The image on the screen is not a permanent image but is created pixel by pixel
and erased very quickly. Thus, what you are seeing is only an illusion caused by
persistence of vision. As a result the word hat appears is not actually
"written". In fact, if you could see what is actually on the screen it would not
be the complete word. Therefore it is not only the translation of the binary
format, but it is not even the actual image that you think that you are seeing.

This is different than the microfilm. One could consider the microfilm as being
the same as having written in extremely small letters.

Hillel (Sabba) Markowitz


From: Sammy Finkelman <sammy.finkelman@...>
Date: Thu, Nov 15,2018 at 08:01 PM
Subject: Ma'ariv on first night of Rosh Hashanah

Martin Stern wrote (MJ 64#06):

> During a discussion, someone told me that one should daven Ma'ariv on first
> night of Rosh Hashanah after night and claimed that this was based on the
> opinion of the Maharil, the fifteenth century authority whose opinions form
> the basis of much of Minhag Ashkenaz.
> I was rather sceptical and asked where this ruling was to be found in the
> Maharil's writings since the general custom in Germany had always been to
> daven early because of those who fasted on Erev Rosh Hashanah, as was at one
> time a very common practice.
> He replied that he did not have a precise reference since he had only seen
> it quoted in one of those 'sedra sheets' that are distributed every week but
> would try to find it. I have noticed that such secondary sources can often
> misunderstand the work quoted, as became clear on many occasions when I
> consulted the original 'quoted'.

That's not only true for sedra sheets, it's often true of many divrei torah
(that focus on one point) and other things printed in books that aren't so

It's probably not as bad as what I read about how, when students in Petach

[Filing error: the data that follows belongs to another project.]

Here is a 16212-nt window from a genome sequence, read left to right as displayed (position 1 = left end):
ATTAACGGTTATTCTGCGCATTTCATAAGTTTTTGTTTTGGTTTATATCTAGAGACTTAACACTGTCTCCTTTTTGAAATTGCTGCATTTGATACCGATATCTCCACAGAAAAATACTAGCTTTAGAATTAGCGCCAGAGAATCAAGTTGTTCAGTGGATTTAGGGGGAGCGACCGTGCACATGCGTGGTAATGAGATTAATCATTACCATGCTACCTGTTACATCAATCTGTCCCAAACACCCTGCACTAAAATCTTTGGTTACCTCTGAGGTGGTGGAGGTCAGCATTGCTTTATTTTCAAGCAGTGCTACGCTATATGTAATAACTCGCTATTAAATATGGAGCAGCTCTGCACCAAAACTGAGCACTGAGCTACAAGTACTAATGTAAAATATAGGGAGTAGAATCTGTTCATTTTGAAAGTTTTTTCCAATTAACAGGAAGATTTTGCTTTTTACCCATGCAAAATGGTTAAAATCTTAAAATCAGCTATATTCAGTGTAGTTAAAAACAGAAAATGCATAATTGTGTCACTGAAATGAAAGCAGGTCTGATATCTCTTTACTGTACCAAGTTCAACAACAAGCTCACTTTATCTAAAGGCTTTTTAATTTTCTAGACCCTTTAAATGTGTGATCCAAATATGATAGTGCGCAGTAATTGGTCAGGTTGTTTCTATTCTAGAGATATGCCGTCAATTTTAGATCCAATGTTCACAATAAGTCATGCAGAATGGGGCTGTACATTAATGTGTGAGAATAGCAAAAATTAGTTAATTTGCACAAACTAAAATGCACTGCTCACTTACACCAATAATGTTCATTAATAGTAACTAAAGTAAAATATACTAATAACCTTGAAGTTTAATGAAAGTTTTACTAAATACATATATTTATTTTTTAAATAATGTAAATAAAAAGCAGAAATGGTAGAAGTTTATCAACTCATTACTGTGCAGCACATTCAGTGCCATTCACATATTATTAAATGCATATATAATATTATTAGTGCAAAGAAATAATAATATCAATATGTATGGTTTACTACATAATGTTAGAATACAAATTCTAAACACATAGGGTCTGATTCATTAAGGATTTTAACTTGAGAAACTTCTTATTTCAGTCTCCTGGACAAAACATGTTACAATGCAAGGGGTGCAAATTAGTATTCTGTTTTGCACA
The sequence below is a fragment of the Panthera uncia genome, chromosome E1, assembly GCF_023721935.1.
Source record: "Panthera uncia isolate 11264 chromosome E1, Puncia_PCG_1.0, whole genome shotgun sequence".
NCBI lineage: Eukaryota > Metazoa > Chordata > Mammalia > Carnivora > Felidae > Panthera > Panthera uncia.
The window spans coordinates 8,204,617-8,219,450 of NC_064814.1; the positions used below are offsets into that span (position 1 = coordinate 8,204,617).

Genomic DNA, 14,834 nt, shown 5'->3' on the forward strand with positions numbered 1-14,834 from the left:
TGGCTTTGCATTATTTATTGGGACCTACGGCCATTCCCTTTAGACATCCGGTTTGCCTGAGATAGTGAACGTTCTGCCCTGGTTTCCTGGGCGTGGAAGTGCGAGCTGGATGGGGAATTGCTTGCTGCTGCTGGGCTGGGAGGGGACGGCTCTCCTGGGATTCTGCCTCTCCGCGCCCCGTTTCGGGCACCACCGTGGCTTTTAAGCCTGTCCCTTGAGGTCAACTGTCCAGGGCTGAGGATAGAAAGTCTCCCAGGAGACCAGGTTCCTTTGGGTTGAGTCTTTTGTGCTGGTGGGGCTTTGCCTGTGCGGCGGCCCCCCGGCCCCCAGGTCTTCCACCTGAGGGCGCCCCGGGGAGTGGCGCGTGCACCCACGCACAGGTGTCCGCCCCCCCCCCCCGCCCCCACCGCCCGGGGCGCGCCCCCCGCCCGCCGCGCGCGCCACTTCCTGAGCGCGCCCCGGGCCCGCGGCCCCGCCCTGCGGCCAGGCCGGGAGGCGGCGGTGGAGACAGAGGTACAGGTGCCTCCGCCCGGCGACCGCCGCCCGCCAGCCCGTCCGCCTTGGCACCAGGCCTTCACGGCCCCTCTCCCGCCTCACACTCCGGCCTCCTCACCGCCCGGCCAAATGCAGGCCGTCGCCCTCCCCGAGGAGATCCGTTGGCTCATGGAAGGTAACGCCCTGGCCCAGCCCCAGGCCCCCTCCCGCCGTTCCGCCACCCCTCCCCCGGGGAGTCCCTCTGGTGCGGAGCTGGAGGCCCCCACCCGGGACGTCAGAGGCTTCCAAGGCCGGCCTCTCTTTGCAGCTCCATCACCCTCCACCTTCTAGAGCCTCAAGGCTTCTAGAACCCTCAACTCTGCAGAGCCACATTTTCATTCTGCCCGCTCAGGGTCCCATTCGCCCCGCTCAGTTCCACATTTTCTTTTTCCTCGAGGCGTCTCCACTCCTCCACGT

Tikvah had a question for the Chazon Ish, mainly to verify the accuracy of
things that had been quoted in his name, and they asked Chaim Kanievesky (the
son of the Steipler Gaon) to ask the Chazon Ish about when he would travel back
to Bnei Brak for Shabbos, he told him that not only was it wrong - either he
didn't say anything like it, or he said the exact opposite.

This story is to be found on page 44 (and more on fully page 46) of a 3 page
article about the Chazon Ish in the 24 Cheshvan 5779 / November 2 2018 issue of
the Yated Ne'eman.

Rav Chaim Kanievesky said he did not believe that there was ever a single time
when the Chazon Ish was quoted accurately (at least when some people had a
question about it!)


From: Joseph Kaplan <penkap@...>
Date: Sun, Nov 11,2018 at 11:01 AM
Subject: Modern Orthodoxy?

Joel Rich wrote (MJ 64#06):

> Two "M.O." (Modern Orthodox) community members on different occasions recently
> articulated to me that M.O. means picking and choosing what one observes
> (e.g., the classic "I don't hold of not putting on makeup on Shabbat").

Unlike others, I do not interpret these comments as saying that MO means
sometimes picking not to observe that which must be observed or doing things
that are prohibited.  Rather, I understand it to be a reflection on autonomy and
asking for psak; that is, they know that there are different opinions about the
permissibility of putting on makeup on Shabbat and rather than asking for a psak
they choose between two known acceptable psakim. Whatever one may think about
acting in such a manner, it shows a commitment to observance rather than the